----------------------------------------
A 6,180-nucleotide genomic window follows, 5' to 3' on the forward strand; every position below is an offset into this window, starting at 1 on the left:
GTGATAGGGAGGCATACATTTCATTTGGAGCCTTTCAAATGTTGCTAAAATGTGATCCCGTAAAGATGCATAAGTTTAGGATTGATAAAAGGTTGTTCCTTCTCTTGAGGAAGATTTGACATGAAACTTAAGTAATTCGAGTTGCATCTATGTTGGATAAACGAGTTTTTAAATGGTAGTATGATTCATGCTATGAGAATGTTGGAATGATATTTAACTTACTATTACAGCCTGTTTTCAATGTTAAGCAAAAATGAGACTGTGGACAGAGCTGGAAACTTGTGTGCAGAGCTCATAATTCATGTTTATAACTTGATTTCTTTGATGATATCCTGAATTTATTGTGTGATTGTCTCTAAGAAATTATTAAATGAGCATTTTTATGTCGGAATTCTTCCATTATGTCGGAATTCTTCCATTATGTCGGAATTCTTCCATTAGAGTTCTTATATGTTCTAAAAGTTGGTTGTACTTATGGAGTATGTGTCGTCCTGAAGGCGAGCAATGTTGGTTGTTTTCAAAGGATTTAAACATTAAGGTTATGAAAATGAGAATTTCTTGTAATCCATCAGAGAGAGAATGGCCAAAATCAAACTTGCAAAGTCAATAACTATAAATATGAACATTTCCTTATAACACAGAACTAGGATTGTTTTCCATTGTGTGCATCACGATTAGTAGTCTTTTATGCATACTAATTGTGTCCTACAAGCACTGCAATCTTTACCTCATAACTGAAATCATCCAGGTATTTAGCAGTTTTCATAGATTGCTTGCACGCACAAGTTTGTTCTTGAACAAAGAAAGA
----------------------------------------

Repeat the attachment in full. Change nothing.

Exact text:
A 6,180-nucleotide genomic window follows, 5' to 3' on the forward strand; every position below is an offset into this window, starting at 1 on the left:
GTGATAGGGAGGCATACATTTCATTTGGAGCCTTTCAAATGTTGCTAAAATGTGATCCCGTAAAGATGCATAAGTTTAGGATTGATAAAAGGTTGTTCCTTCTCTTGAGGAAGATTTGACATGAAACTTAAGTAATTCGAGTTGCATCTATGTTGGATAAACGAGTTTTTAAATGGTAGTATGATTCATGCTATGAGAATGTTGGAATGATATTTAACTTACTATTACAGCCTGTTTTCAATGTTAAGCAAAAATGAGACTGTGGACAGAGCTGGAAACTTGTGTGCAGAGCTCATAATTCATGTTTATAACTTGATTTCTTTGATGATATCCTGAATTTATTGTGTGATTGTCTCTAAGAAATTATTAAATGAGCATTTTTATGTCGGAATTCTTCCATTATGTCGGAATTCTTCCATTATGTCGGAATTCTTCCATTAGAGTTCTTATATGTTCTAAAAGTTGGTTGTACTTATGGAGTATGTGTCGTCCTGAAGGCGAGCAATGTTGGTTGTTTTCAAAGGATTTAAACATTAAGGTTATGAAAATGAGAATTTCTTGTAATCCATCAGAGAGAGAATGGCCAAAATCAAACTTGCAAAGTCAATAACTATAAATATGAACATTTCCTTATAACACAGAACTAGGATTGTTTTCCATTGTGTGCATCACGATTAGTAGTCTTTTATGCATACTAATTGTGTCCTACAAGCACTGCAATCTTTACCTCATAACTGAAATCATCCAGGTATTTAGCAGTTTTCATAGATTGCTTGCACGCACAAGTTTGTTCTTGAACAAAGAAAGA